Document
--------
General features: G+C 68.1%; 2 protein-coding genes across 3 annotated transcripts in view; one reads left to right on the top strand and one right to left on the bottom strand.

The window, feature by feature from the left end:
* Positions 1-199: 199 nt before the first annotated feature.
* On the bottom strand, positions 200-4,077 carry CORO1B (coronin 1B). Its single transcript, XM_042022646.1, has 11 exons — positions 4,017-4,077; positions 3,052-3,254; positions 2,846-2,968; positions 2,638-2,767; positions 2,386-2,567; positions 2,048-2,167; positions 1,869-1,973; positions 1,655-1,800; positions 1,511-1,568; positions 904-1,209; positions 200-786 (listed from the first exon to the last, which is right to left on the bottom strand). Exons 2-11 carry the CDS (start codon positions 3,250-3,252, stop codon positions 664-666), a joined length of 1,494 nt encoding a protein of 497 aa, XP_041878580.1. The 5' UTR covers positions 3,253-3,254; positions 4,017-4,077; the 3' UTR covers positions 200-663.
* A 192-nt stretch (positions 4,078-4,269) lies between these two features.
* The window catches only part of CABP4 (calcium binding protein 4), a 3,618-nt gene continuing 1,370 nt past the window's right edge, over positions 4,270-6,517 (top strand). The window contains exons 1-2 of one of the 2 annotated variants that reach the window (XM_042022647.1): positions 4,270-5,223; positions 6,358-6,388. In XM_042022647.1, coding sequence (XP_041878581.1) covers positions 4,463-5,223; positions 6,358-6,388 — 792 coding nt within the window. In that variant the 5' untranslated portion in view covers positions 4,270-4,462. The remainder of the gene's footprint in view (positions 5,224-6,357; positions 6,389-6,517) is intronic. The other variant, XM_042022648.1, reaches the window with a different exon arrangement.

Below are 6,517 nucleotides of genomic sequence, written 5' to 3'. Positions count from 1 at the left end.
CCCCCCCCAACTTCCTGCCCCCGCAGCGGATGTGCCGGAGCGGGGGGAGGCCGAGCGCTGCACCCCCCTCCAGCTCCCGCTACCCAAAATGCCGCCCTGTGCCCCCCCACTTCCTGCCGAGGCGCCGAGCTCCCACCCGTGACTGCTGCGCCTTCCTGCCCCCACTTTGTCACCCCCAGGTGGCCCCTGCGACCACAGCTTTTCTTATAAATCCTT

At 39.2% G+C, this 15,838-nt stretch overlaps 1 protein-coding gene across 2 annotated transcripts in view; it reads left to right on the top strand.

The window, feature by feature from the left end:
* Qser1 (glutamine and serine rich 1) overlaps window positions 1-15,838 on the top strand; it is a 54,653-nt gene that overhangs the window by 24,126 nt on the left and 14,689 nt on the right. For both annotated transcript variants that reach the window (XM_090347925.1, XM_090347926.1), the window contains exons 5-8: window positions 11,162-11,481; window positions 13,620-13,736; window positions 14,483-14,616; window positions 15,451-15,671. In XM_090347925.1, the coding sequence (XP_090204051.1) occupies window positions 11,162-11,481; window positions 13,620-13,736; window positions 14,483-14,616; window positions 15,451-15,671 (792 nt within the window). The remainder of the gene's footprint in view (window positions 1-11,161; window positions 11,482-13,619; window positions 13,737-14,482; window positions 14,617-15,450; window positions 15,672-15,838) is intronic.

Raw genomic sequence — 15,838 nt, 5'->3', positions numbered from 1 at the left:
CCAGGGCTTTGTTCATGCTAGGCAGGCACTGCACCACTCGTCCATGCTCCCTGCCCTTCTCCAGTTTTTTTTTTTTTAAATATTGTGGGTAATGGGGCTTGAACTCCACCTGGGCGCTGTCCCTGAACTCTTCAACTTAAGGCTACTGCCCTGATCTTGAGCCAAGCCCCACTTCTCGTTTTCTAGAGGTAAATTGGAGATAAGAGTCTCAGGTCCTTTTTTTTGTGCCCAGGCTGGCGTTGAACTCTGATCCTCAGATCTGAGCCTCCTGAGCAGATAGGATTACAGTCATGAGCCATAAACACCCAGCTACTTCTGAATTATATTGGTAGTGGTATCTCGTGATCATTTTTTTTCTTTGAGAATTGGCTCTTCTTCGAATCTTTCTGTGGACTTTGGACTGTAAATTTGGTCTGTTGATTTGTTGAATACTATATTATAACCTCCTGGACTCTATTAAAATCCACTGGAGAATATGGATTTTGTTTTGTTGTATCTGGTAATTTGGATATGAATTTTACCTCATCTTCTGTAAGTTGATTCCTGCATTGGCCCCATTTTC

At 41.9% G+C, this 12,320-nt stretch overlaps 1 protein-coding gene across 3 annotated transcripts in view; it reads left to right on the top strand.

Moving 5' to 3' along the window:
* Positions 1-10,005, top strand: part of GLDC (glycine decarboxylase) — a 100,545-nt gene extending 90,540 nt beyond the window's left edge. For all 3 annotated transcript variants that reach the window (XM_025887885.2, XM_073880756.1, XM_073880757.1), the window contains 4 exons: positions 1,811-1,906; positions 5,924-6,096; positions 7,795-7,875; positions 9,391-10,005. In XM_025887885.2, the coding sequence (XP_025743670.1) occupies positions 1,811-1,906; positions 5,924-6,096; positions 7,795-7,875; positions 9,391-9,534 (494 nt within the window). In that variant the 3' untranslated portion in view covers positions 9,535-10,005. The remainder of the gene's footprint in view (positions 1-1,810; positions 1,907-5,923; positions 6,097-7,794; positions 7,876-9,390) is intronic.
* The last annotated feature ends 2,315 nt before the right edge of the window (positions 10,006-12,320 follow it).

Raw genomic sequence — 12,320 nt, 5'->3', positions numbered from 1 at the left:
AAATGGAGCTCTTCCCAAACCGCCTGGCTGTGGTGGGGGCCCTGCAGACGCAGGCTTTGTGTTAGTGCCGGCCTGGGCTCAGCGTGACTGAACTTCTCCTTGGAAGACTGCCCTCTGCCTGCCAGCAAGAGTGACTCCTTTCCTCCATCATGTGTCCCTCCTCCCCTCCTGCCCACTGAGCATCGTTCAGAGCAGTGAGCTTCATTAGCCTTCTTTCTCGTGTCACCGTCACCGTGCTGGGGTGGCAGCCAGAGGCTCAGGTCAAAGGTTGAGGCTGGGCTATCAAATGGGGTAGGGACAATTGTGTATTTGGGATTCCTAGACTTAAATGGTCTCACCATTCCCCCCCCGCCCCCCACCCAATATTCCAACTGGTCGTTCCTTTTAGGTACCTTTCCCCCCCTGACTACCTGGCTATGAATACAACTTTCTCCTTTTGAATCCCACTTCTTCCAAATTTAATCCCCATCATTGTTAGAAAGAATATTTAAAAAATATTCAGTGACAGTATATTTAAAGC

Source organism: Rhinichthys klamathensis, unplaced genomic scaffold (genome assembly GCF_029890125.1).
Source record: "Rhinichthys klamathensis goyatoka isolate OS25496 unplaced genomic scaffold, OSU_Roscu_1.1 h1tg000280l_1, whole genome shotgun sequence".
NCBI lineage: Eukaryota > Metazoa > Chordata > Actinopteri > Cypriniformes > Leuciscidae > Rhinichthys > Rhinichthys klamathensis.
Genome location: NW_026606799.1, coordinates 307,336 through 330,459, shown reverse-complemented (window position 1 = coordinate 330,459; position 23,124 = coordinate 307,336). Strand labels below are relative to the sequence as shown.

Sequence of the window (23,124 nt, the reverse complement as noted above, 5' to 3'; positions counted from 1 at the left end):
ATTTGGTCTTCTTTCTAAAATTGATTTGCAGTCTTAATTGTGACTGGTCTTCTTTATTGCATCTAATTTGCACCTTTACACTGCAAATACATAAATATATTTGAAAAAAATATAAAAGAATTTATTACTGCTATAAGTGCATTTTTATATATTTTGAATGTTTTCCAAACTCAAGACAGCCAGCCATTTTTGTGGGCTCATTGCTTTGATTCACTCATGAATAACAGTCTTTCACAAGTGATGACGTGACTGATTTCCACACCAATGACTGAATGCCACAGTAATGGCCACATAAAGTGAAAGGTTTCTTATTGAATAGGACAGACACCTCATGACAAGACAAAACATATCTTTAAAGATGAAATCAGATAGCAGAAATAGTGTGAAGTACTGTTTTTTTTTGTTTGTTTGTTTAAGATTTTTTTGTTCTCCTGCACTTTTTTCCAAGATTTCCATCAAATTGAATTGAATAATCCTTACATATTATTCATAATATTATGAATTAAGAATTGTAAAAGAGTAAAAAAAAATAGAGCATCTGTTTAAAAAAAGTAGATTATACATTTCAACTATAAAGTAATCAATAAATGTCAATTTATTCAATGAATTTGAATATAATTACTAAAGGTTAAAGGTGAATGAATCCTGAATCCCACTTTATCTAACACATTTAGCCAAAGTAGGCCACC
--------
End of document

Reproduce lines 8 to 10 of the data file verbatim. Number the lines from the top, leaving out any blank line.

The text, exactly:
CCCCCCCCAACTTCCTGCCCCCGCAGCGGATGTGCCGGAGCGGGGGGAGGCCGAGCGCTGCACCCCCCTCCAGCTCCCGCTACCCAAAATGCCGCCCTGTGCCCCCCCACTTCCTGCCGAGGCGCCGAGCTCCCACCCGTGACTGCTGCGCCTTCCTGCCCCCACTTTGTCACCCCCAGGTGGCCCCTGCGACCACAGCTTTTCTTATAAATCCTT

At 39.2% G+C, this 15,838-nt stretch overlaps 1 protein-coding gene across 2 annotated transcripts in view; it reads left to right on the top strand.

The window, feature by feature from the left end: